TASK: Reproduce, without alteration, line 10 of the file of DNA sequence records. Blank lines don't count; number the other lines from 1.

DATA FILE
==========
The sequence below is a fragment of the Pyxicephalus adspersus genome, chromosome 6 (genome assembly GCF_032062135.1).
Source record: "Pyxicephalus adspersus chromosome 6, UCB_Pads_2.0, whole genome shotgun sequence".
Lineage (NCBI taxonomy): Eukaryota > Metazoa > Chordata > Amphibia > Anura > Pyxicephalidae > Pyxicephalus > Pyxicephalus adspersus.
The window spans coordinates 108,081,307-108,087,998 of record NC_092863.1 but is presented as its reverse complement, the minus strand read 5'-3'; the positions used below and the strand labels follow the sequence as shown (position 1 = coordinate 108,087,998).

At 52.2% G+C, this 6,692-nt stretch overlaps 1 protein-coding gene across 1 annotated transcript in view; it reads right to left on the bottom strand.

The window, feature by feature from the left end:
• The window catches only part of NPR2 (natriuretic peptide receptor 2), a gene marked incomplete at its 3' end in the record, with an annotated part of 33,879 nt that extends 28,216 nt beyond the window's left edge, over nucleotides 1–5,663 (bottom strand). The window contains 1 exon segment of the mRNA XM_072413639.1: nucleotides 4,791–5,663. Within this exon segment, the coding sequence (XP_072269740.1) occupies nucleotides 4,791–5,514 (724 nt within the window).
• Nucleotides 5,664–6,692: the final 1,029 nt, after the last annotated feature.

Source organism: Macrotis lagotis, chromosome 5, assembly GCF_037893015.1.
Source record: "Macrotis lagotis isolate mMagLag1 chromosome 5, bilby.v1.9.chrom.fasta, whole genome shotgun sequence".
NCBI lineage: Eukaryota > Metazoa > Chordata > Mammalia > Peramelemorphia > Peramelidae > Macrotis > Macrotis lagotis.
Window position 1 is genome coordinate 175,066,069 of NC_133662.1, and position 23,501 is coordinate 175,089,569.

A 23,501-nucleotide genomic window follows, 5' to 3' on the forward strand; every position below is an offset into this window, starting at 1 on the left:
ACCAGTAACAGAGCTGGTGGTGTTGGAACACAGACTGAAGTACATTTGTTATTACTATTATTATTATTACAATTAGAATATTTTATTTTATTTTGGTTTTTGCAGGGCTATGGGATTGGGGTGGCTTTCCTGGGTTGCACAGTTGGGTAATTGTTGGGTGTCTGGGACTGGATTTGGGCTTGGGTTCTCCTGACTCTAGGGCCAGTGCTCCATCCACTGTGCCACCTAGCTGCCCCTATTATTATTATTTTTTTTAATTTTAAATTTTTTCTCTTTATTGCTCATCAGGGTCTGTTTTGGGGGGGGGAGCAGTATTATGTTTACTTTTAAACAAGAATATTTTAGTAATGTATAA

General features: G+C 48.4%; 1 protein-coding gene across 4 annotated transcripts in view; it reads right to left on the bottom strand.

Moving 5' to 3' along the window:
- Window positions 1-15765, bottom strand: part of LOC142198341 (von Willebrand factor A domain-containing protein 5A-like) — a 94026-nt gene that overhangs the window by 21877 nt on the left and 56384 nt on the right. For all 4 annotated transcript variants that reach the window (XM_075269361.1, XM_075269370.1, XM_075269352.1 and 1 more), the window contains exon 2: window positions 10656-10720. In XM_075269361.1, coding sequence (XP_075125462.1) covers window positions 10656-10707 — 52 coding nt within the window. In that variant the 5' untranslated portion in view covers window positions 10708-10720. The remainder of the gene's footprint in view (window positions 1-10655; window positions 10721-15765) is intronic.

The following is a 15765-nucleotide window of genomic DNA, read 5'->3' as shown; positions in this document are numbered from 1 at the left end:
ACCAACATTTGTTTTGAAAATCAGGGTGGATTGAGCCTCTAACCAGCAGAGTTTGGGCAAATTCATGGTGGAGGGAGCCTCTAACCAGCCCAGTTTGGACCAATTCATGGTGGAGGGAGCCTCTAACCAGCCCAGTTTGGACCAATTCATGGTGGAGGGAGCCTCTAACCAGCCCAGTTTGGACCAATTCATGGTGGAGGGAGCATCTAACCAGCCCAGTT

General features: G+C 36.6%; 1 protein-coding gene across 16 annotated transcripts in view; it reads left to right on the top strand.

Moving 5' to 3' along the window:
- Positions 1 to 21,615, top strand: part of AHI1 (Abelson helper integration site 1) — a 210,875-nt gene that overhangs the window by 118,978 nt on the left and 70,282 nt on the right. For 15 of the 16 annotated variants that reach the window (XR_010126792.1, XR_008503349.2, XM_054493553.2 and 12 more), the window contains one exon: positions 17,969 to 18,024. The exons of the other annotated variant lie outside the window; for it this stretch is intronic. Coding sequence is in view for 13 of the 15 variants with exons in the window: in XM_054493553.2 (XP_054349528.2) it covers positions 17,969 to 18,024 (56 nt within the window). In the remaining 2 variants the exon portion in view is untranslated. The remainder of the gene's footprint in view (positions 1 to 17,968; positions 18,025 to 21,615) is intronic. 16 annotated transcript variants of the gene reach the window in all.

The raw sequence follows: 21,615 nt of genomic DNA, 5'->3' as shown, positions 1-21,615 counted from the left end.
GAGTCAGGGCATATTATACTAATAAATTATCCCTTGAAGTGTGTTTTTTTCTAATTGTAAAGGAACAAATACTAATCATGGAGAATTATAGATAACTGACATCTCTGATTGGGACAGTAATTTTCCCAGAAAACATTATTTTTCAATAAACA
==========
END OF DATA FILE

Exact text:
Source record: "Macrotis lagotis isolate mMagLag1 chromosome 5, bilby.v1.9.chrom.fasta, whole genome shotgun sequence".